For Kelly, however, the best was yet to come. On May 22 he faced South Bend for the second time in a six-game series and, despite having seen him earlier in the week, the Cubs had no answer for him. He struck out each of the first six batters he faced in that contest and eight of the first ten. Kelly pitched into the sixth inning in that contest and allowed just two opposing batters to hit the ball out of the infield. Thirteen of the 17 outs he recorded in that contest came via strikeout.

Since the Timber Rattlers became a Brewers affiliate in 2009 only three pitchers have struck out 13 or more batters in a game. One of those outings was aided by circumstance: In April of 2019 Aaron Ashby started a game in Beloit that was suspended due to rain and resumed at Neuroscience Group Field in June. Ashby returned to the mound when the game continued two months later and recorded 13 strikeouts across a complete game.

As such, since 2009 only two Rattlers pitchers have recorded 13 strikeouts in a game that began and ended on the same day: Kelly on May 22 and Jon Perrin, who struck out 14 in a game against Great Lakes on April 26, 2016. When asked about the outing, Kelly said the last time he had struck out 13 batters in a game was in high school.

“Antoine Kelly, there’s not much else to say other than just complete dominance,” Timber Rattlers pitching coach Will Schierholtz told the Rattler Radio Podcast that day. “He had another outing this season where he gave up a hit to the first batter he saw, then went five no-hit innings with ten punchouts and quite frankly, this start was better. I think it was probably the best start of his professional career, his command was on point from start to finish.”

Schierholtz noted that Kelly had his best professional outing that day despite missing a bit of velocity on his fastball: While Kelly had been clocking in between 96-99 mph most days this season, he was sitting 94-97 during this outing but was still able to keep one of the best teams in the Midwest League off balance all day despite the fact that they were seeing him for the second time in a week.

Kelly’s walk rate is also down noticeably in 2022: During his challenging 2021 season he walked nearly nine batters per nine innings, but he’s nearly cut that figure in half this season. He cited a decreased concern over free passes as one of the keys to his success this year.

“I’ve been trying not to worry about walking guys as much as I would have in the past. I’ve just been attacking,” Kelly said.

And, of course, Kelly’s health has also been a major factor in his success this season.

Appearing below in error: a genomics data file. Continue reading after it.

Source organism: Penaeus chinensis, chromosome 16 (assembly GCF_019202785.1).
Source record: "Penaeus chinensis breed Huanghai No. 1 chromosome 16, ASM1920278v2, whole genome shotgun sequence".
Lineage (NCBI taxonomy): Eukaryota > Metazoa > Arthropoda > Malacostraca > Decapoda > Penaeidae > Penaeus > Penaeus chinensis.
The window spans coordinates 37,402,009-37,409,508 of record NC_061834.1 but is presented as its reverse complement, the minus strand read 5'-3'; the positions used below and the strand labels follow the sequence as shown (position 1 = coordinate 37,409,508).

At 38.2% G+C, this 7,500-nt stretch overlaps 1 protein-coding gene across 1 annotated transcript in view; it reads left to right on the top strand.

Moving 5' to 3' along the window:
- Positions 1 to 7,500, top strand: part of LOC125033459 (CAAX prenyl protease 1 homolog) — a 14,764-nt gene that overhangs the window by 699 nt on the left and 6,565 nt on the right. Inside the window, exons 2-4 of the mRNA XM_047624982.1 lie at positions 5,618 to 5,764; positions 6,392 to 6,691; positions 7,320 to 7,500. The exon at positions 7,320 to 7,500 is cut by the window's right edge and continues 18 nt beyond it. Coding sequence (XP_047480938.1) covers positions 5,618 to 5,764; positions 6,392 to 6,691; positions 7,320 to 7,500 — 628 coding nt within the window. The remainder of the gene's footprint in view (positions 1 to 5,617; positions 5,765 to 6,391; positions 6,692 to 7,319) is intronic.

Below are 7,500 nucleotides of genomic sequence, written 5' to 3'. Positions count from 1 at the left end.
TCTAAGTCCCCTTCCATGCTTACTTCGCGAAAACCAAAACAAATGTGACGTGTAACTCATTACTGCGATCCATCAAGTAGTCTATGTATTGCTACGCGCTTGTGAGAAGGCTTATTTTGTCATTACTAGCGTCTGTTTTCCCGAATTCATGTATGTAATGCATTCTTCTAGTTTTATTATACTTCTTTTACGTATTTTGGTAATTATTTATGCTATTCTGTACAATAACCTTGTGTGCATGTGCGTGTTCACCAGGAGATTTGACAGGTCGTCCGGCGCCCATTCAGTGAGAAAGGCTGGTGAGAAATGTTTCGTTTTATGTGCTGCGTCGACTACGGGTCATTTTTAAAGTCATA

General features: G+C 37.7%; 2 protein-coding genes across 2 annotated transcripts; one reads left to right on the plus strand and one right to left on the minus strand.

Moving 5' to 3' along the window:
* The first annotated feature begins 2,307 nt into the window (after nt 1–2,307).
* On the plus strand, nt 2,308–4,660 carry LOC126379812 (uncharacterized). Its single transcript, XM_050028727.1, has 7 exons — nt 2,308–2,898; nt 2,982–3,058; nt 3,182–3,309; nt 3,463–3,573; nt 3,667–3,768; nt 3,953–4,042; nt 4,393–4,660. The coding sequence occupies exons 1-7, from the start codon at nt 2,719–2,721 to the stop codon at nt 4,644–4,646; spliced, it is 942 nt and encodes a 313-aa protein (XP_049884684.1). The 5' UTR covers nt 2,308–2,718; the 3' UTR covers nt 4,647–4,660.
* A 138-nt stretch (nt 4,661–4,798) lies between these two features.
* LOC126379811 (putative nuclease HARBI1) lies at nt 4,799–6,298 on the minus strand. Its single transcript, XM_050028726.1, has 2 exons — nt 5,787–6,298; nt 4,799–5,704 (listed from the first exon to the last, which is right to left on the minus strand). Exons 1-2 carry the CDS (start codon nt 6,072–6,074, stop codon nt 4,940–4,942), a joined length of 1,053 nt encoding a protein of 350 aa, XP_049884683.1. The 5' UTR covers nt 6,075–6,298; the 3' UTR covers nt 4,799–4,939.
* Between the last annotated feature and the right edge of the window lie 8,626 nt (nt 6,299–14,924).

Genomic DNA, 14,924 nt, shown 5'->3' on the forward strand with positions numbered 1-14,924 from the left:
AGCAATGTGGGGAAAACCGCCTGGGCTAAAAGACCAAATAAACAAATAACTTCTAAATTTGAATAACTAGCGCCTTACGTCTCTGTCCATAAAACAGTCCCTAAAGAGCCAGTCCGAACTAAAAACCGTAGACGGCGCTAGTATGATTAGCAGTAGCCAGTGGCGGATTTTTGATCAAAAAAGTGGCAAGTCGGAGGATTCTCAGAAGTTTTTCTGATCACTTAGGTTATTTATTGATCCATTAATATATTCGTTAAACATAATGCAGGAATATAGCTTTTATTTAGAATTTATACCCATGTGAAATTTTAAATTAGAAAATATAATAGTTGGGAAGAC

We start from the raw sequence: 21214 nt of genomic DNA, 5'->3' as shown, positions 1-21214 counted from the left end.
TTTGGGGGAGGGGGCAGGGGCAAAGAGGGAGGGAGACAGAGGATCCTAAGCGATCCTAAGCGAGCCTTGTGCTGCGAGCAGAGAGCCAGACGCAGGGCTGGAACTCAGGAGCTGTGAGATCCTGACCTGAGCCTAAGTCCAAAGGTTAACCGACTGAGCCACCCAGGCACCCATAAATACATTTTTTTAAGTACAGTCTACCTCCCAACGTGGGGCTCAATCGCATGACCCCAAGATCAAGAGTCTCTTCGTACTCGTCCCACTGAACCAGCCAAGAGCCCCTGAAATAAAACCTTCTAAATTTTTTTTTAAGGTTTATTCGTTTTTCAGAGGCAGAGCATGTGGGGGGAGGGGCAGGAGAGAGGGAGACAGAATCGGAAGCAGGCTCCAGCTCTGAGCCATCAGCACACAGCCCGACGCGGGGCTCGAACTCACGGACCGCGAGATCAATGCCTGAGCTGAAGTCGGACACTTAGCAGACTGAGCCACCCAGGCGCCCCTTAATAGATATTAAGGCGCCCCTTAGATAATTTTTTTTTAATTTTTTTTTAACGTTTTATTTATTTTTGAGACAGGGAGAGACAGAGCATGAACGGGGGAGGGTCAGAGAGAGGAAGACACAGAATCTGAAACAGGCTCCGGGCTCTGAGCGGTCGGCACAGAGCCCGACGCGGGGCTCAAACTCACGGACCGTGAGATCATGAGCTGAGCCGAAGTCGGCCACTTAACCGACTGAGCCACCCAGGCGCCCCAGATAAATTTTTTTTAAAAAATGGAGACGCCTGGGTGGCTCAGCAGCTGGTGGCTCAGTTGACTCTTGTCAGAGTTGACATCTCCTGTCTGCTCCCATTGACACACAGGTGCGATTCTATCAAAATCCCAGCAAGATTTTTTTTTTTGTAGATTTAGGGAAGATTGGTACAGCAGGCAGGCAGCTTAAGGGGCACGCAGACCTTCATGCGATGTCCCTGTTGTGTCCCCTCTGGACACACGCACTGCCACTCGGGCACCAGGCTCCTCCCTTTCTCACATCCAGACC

“Not being in pain, that’s the biggest, huge part of my season so far. Being able to recover from starts,” Kelly said when asked for his point of pride from 2022 so far.

Meanwhile, the experience Kelly has gained on and off the field during previous stints in the Fox Cities is paying dividends this season. In addition to the baseball lessons Kelly learned working against veteran players during his time at the alternate site in 2020, Kelly also gained a sense of comfort and familiarity with his surroundings.

“Before I was there for a week, I was never really comfortable with my environment. (In 2020) I was there basically all summer, so I kind of know what’s around. I’ve been there,” Kelly said.

As Kelly continues to demonstrate he’s healthy and effective, the prospect hype that has followed him for much of his career is gaining in intensity. MLB Pipeline currently has him as the #14 prospect in the Brewers organization, and he’s almost certain to rise up that list as the season continues. Kelly said he’s aware of the attention he’s receiving, but he’s not focused on it.

“I don’t really pay attention to all of it. It gets in the head. I just do my thing. I’ve seen it, but I’m not going to read it,” Kelly said.

Schierholtz, however, recently compared Kelly to one of the most highly-regarded pitching prospects of all time.

“I think probably the easiest big league player comp is Chris Sale. Looking at a tall lefty from a low slot with a dominant slider and a hard heater. Maybe a little bit of Garrett Crochet in there. Honestly, with my own two eyes I’ve never seen anything like it. It’s the most elite of the elite, and there’s not a lot of people on the planet who can do what he does,” Schierholtz said.

Given that skill set, it’s easy to understand why Kelly has a simple goal going forward.

“Just do me, throw baseballs, call it a day,” Kelly said.